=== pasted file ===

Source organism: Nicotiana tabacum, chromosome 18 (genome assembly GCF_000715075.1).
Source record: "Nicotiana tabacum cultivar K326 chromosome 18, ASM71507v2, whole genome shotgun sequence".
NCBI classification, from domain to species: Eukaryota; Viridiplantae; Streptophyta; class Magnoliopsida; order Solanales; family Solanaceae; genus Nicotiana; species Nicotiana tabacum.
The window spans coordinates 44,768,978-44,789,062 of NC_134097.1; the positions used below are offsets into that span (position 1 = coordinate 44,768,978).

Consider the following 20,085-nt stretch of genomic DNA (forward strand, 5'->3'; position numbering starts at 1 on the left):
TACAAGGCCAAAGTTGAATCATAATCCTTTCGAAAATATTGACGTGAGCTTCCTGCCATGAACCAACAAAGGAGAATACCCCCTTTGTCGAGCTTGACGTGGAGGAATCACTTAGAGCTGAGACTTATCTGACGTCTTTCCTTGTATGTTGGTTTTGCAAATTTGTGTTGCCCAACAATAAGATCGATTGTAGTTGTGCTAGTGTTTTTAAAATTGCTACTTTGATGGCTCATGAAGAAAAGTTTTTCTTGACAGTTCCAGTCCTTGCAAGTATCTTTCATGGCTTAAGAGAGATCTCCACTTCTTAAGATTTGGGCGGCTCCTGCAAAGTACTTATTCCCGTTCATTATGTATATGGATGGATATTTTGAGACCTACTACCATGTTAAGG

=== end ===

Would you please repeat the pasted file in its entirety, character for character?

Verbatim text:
Source organism: Nicotiana tabacum, chromosome 18 (genome assembly GCF_000715075.1).
Source record: "Nicotiana tabacum cultivar K326 chromosome 18, ASM71507v2, whole genome shotgun sequence".
NCBI classification, from domain to species: Eukaryota; Viridiplantae; Streptophyta; class Magnoliopsida; order Solanales; family Solanaceae; genus Nicotiana; species Nicotiana tabacum.
The window spans coordinates 44,768,978-44,789,062 of NC_134097.1; the positions used below are offsets into that span (position 1 = coordinate 44,768,978).

Consider the following 20,085-nt stretch of genomic DNA (forward strand, 5'->3'; position numbering starts at 1 on the left):
TACAAGGCCAAAGTTGAATCATAATCCTTTCGAAAATATTGACGTGAGCTTCCTGCCATGAACCAACAAAGGAGAATACCCCCTTTGTCGAGCTTGACGTGGAGGAATCACTTAGAGCTGAGACTTATCTGACGTCTTTCCTTGTATGTTGGTTTTGCAAATTTGTGTTGCCCAACAATAAGATCGATTGTAGTTGTGCTAGTGTTTTTAAAATTGCTACTTTGATGGCTCATGAAGAAAAGTTTTTCTTGACAGTTCCAGTCCTTGCAAGTATCTTTCATGGCTTAAGAGAGATCTCCACTTCTTAAGATTTGGGCGGCTCCTGCAAAGTACTTATTCCCGTTCATTATGTATATGGATGGATATTTTGAGACCTACTACCATGTTAAGG